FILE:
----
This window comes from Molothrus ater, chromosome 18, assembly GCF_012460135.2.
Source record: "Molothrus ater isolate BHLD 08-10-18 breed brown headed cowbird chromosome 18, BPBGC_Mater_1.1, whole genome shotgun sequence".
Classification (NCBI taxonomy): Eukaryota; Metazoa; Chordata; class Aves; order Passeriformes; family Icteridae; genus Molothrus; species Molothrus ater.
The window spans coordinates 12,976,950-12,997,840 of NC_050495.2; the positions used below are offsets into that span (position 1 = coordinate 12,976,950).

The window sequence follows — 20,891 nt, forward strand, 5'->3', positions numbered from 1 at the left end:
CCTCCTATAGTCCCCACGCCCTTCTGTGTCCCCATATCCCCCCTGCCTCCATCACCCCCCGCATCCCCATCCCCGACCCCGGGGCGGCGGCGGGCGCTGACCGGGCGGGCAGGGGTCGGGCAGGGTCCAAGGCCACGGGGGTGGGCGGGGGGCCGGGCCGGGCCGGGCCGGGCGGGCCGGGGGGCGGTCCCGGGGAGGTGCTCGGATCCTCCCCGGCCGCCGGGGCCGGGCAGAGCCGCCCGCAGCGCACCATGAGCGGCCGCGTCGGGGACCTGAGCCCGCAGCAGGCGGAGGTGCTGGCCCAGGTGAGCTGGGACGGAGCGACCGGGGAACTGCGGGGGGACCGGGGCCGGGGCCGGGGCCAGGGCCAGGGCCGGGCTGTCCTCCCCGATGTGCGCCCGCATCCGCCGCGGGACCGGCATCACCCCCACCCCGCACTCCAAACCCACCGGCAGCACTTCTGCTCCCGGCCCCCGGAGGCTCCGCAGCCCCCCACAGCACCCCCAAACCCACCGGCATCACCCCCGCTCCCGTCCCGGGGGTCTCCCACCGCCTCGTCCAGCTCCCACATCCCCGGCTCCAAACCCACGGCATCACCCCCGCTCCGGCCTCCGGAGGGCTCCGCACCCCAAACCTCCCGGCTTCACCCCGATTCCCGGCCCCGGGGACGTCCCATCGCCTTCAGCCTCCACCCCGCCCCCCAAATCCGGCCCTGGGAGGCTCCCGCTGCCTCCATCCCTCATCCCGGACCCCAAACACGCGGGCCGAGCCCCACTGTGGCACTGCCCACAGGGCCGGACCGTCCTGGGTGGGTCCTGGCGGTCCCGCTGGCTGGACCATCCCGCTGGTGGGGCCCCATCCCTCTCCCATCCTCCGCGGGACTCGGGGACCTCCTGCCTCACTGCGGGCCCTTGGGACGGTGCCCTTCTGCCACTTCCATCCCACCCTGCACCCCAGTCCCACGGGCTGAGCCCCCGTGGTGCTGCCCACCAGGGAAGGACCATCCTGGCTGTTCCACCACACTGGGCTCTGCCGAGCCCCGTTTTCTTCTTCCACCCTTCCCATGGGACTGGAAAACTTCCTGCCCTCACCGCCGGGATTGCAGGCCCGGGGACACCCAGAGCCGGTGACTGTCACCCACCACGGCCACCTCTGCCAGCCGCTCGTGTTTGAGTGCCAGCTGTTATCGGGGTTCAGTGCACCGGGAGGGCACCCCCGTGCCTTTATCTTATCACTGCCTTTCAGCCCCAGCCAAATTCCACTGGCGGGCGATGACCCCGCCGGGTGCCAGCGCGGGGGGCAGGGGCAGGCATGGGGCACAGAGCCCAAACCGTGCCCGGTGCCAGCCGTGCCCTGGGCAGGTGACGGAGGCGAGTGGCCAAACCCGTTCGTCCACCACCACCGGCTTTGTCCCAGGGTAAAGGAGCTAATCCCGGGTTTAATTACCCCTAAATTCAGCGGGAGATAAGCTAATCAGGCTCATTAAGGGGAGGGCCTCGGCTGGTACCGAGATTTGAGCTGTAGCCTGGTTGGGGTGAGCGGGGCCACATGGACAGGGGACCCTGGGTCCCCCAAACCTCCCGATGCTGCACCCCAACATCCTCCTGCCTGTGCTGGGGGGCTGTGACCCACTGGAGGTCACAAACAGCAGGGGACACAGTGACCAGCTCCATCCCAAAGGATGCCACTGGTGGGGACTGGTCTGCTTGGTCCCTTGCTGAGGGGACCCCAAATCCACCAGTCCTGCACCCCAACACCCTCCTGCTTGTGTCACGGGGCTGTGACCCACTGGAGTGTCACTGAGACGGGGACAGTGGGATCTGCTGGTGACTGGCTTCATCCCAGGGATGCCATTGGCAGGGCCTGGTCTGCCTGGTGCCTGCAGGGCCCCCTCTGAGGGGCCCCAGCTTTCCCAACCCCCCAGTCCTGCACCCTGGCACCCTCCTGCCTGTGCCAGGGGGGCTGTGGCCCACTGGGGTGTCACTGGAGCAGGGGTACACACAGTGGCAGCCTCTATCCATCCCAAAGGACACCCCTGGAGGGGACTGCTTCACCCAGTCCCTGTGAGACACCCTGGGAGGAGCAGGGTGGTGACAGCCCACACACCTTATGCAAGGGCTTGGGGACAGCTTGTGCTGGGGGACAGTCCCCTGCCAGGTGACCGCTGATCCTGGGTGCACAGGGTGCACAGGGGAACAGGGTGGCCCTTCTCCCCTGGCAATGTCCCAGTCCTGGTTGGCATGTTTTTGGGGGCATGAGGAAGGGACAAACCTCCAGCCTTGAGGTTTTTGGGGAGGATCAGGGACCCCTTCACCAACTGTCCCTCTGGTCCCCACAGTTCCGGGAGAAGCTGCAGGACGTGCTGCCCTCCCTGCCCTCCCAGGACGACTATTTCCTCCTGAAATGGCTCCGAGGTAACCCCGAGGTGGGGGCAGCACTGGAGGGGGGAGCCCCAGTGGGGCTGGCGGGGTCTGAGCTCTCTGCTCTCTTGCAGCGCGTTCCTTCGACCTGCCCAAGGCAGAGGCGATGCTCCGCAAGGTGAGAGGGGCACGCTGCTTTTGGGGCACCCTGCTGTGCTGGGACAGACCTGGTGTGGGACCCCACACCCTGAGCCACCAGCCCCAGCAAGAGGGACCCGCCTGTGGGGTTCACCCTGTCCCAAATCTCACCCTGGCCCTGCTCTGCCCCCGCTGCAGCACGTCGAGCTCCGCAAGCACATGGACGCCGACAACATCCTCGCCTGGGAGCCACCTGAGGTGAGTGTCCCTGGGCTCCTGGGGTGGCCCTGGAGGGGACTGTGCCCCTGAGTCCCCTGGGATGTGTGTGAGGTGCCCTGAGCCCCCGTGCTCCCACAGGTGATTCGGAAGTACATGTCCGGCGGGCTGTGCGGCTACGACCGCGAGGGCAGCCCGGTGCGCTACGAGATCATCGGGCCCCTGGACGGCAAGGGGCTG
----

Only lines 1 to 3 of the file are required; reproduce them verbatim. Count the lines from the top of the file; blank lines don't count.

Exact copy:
This window comes from Molothrus ater, chromosome 18, assembly GCF_012460135.2.
Source record: "Molothrus ater isolate BHLD 08-10-18 breed brown headed cowbird chromosome 18, BPBGC_Mater_1.1, whole genome shotgun sequence".
Classification (NCBI taxonomy): Eukaryota; Metazoa; Chordata; class Aves; order Passeriformes; family Icteridae; genus Molothrus; species Molothrus ater.